Thursday, February 14, 2013

Marriage is a key to heart health ...

marriage is work
Marriage is hard work sometimes, and there are bound to be occasions when your spouse sends your blood pressure sky high.

Well, the next time that happens, just take a deep breath, throw your arms around your main squeeze, and remember one thing -- it turns out your sweetie is the perfect tonic for your ticker.

That's right -- our friends from Finland found that if you're married, you are far less likely to die from a heart attack. Just remember that the next time your spouse leaves the toilet seat up or insists on watching that silly romantic movie on the Lifetime channel.

Researchers analyzed more than 15,000 medical records of Finnish patients aged 35 and older who suffered from an acute coronary syndrome (ACS) event, such as a heart attack, between 1993 and 2002. They found that unmarried men and women were up to two-thirds more likely to suffer a heart attack or other ACS event -- and the news only got worse from there.

It turns out unmarried patients were much more likely to die within 28 days after a heart attack. Mortality rates were between 60 percent and 168 percent higher in unmarried men, and 71 percent to 175 percent higher in unmarried women.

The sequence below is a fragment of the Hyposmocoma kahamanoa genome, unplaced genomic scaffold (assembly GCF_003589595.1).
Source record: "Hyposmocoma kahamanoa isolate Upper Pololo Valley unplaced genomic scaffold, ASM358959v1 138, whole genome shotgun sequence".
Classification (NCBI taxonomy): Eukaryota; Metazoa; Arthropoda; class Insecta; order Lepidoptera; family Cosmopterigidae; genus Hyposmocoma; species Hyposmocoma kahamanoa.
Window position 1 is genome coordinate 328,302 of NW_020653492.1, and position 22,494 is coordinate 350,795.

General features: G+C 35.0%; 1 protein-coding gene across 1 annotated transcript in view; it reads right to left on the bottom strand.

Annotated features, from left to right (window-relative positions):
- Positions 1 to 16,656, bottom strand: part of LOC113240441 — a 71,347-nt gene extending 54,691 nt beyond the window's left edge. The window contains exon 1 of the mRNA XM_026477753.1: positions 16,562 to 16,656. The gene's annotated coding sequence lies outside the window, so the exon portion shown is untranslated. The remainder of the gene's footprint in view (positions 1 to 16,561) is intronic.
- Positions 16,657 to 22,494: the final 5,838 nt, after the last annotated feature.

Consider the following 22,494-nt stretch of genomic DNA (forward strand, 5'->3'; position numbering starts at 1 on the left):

Now if you're single, you might be thinking that it's time for drastic measures. Maybe you should try one of those online dating sites or just pop the question to the next stranger who darkens your doorstep.

Well, not so fast. You see, I don't think the key to this research was marriage per se, but companionship. The key to surviving a heart attack is appropriate after care, and living with someone who can help advocate for you and nurse you back to health is critical.

Second, companionship just may keep you from having that heart attack in the first place. You see, as we get older, it becomes very easy to isolate ourselves. It's a bit more difficult to get around, and we start to wonder if it's worth the trouble. We become couch potatoes and start eating three meals a day out of the microwave.

Companionship gets us up and moving, and it stimulates our minds -- and it doesn't even have to be human variety. A study by Baker Medical Research Institute found that simply owning a pet could lower your blood pressure and cholesterol levels.

Humans are meant to be social creatures. If you're spending a little too much time alone, use this week to make a date with an old friend or find a club or activity you can join.

And if you're married like me, spend this Valentine's Day appreciating your spouse in a whole new way. He or she just might be saving your life!

And if you need a supplement specifically designed for heart health, check out Enriching Gifts Red Heart Algae

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